Pull Planning Essentials

Pull Planning is a process that gets its name from the idea that the planning of a project starts with a future goal or milestone in mind and pulls information from that point to the start of the project. This means that each task gets defined in reverse order to accommodate everything that needs to be done within a set period of time. It is a highly cooperative lean construction technique based on the premise that getting all the right people in the room helps to create a more informed and comprehensive plan.

An intro to Pull Planning

In the 1990s, Glenn Ballard and Greg Howell performed research on improving construction industry practices that were later codified into the Last Planner® system. They defined a system that relies on addressing the terms-- Should, Can, Will, and Did. Each term represents part of the planning and execution process. Should is the plan in its ideal form, Can is the work that can reasonably be accomplished in a period of time, Will is the commitment to complete a task at a certain time, and Did is the review process for seeing how it all went.

Pull Planning - The “Should” of a project

Pull Planning is part of the “should” category of the Last Planner® system; it defines the ideal path a project should take. What makes this kind of planning different is that the definition of “ideal” is worked out in granular detail from the beginning by bringing together all the stakeholders. Stakeholders are all the people on a project who have some kind of role to play in the process.

The expectation is that all stakeholders come together in a meeting, often quite long, and hammer out the details of the project, including timelines, due dates, and requirements. This is often visually represented in an analog form using low-fi tools like sticky notes plastered all over a wall. The stickies form a giant map of the project, and can be moved, or adjusted as people see how each piece fits together, and what interdependencies become apparent.

This is a highly collaborative work process in which everyone must be active participants, thinking critically about the tasks that make up their role.

Recommendations for Pull Planning

Pull Planning is a technique that has been adopted by many, but not all construction firms. For those that have adopted it, the implementation can be uneven. In a study of different pull planning sessions at a variety of agencies, it was discovered that some improvement can be made by those who would initiate a pull planning process. Below are some recommendations for how to get the most out of the experience:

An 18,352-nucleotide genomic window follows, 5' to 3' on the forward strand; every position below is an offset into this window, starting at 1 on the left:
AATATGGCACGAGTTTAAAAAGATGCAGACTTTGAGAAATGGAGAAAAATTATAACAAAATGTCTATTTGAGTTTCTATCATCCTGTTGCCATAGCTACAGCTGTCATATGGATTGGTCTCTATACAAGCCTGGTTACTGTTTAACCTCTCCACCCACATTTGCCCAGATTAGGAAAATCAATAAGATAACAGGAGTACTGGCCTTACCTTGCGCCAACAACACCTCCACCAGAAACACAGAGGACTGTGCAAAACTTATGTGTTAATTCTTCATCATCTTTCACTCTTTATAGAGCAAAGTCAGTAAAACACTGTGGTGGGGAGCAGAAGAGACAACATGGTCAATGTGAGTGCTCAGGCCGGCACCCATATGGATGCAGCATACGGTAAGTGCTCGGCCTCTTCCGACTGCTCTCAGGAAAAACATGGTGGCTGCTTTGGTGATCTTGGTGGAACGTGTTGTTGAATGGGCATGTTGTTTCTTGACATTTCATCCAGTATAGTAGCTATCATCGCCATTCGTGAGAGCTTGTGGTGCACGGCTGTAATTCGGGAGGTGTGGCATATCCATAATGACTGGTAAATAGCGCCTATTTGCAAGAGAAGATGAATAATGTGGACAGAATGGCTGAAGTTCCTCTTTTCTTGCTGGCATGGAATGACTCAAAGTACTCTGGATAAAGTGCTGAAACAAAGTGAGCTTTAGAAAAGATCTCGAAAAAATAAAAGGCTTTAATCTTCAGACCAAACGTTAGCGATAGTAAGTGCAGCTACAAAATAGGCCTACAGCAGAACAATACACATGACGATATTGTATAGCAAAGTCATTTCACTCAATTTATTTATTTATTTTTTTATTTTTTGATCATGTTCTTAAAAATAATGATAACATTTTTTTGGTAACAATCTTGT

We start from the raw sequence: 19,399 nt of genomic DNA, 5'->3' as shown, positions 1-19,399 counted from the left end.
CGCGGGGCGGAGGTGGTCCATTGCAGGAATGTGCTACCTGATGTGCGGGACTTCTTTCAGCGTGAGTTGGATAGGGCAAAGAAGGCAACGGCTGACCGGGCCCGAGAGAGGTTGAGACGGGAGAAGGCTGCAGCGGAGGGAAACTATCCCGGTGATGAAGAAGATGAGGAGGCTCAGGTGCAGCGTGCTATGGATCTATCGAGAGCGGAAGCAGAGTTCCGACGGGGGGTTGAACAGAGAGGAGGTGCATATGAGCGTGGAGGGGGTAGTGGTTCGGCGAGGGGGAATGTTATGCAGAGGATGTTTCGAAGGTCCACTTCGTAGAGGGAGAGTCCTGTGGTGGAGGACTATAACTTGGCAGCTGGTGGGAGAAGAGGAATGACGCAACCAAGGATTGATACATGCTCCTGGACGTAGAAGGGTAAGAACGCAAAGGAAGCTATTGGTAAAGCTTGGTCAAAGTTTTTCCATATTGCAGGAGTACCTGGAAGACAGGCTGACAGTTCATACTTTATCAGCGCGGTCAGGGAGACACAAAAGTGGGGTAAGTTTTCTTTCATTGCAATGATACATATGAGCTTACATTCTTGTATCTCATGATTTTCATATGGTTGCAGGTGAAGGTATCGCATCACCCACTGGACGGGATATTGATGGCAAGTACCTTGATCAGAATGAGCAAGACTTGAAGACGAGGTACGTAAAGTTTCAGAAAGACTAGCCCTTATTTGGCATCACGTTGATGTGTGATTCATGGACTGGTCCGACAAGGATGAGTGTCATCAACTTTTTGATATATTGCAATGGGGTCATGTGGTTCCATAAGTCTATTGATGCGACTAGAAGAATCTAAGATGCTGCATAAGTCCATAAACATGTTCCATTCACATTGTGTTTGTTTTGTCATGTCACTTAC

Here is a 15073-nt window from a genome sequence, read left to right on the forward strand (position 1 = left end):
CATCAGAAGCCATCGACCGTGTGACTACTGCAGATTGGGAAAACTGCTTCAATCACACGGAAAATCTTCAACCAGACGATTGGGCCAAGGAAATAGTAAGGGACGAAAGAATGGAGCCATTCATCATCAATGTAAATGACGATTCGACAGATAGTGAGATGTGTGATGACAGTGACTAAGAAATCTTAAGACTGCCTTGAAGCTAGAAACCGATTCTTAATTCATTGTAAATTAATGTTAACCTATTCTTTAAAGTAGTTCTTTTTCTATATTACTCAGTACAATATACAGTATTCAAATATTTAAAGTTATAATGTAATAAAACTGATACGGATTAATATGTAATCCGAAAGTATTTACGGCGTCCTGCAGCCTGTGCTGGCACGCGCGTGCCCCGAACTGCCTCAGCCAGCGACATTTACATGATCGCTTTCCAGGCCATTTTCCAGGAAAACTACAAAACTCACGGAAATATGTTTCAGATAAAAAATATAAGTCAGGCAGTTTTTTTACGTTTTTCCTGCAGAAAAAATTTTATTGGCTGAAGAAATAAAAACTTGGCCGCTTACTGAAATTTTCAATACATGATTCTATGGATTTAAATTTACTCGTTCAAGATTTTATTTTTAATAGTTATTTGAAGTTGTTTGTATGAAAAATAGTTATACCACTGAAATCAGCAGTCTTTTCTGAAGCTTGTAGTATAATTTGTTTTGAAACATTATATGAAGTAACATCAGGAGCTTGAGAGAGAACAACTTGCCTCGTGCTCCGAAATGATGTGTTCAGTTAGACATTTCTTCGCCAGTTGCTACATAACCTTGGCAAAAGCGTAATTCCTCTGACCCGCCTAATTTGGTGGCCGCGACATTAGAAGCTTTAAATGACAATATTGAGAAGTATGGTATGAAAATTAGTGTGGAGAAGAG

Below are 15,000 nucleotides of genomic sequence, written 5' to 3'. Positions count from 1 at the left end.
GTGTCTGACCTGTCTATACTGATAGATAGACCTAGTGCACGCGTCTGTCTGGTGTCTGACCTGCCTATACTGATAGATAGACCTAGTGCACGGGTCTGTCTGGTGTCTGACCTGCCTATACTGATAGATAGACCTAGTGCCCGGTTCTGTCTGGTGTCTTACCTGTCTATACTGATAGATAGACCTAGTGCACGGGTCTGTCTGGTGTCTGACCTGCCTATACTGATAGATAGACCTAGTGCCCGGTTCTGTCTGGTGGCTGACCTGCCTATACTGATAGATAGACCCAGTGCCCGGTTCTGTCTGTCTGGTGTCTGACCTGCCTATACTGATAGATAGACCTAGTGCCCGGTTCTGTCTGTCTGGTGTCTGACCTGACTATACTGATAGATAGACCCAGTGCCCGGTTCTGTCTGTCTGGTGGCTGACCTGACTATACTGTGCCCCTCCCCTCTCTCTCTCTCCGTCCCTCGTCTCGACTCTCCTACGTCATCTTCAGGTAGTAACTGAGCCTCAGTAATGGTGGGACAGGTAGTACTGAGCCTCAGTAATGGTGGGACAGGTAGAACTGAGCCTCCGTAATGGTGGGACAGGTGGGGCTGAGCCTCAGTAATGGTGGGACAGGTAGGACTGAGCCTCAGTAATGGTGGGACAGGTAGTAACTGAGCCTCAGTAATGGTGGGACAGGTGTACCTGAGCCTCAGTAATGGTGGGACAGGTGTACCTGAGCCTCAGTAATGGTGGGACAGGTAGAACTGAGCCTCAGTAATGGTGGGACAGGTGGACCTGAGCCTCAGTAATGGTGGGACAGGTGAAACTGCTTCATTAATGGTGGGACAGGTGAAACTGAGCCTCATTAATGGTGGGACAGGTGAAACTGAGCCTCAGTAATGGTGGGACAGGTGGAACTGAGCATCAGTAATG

Know what you’re doing, or find someone who does

According to the study, some firms try to execute pull planning, or lean techniques generally, without always understanding how to do it. Since it’s a highly collaborative process engaging a wide variety of stakeholders, lack of knowledge for how to best run the process can hurt more than it helps. One recommendation is to make sure that your organization has sufficient knowledge, either in-house, or through a lean construction consultant. Depending on the size of the organization, you may need more than one consultant to get most out of Pull Planning sessions.

Software for scheduling and planning

A top recommendation is to make sure that you have the right software to help facilitate the Pull Planning process. Software automates tasks relating to the schedule and plan that can be input more easily than with a manual method. Good project management software will also update your costs as things are moved around in the planning stages. Software is especially important for large scale projects, but can also help smaller projects.

Pre-planning session

The authors of the particular study cited above, recommend a pre-planning session to prepare the items that will be used in the pull planning session, like sticky notes. The reason for this is that it reduces the time people will have to concentrate while in the session. It’s important to work with people’s tendencies, which include limited attention spans, and usher them towards a more productive experience.

Think about practicalities

If you plan on having a long meeting, remember to include and define break times that everyone can plan around. This can help with the practical, but inevitable problems of people checking their phones or answering their calls. If people understand there will be a break time, they are less likely to be anxious about important calls they need to make throughout the day.

It’s also good to make an honest assessment of people’s ability to take in a large amount of information. Think of how to make that easier, including giving people name badges so that the burden of remembering everyone's name and position in the company is taken off. Other practicalities, like having useful assistive media ready on TVs or computers can also help people along in their process.


Pull Planning is an important methodology that yields results in improving processes and ultimately on the bottom line of construction firms. By some assessments, the results are mixed as the methodology becomes more widely adopted. These mixed results often have to do with a knowledge gap for what it means to engage in a deep and collaborative process. In seeking efficiency and increasing profits, it’s important to include pull planning as a tool that, when properly applied, can change the dynamic of an organization dramatically.


Are you looking for ways to improve your pull planning process? Check out Trestles Labor Management System (TLMS®) to get your plans on track!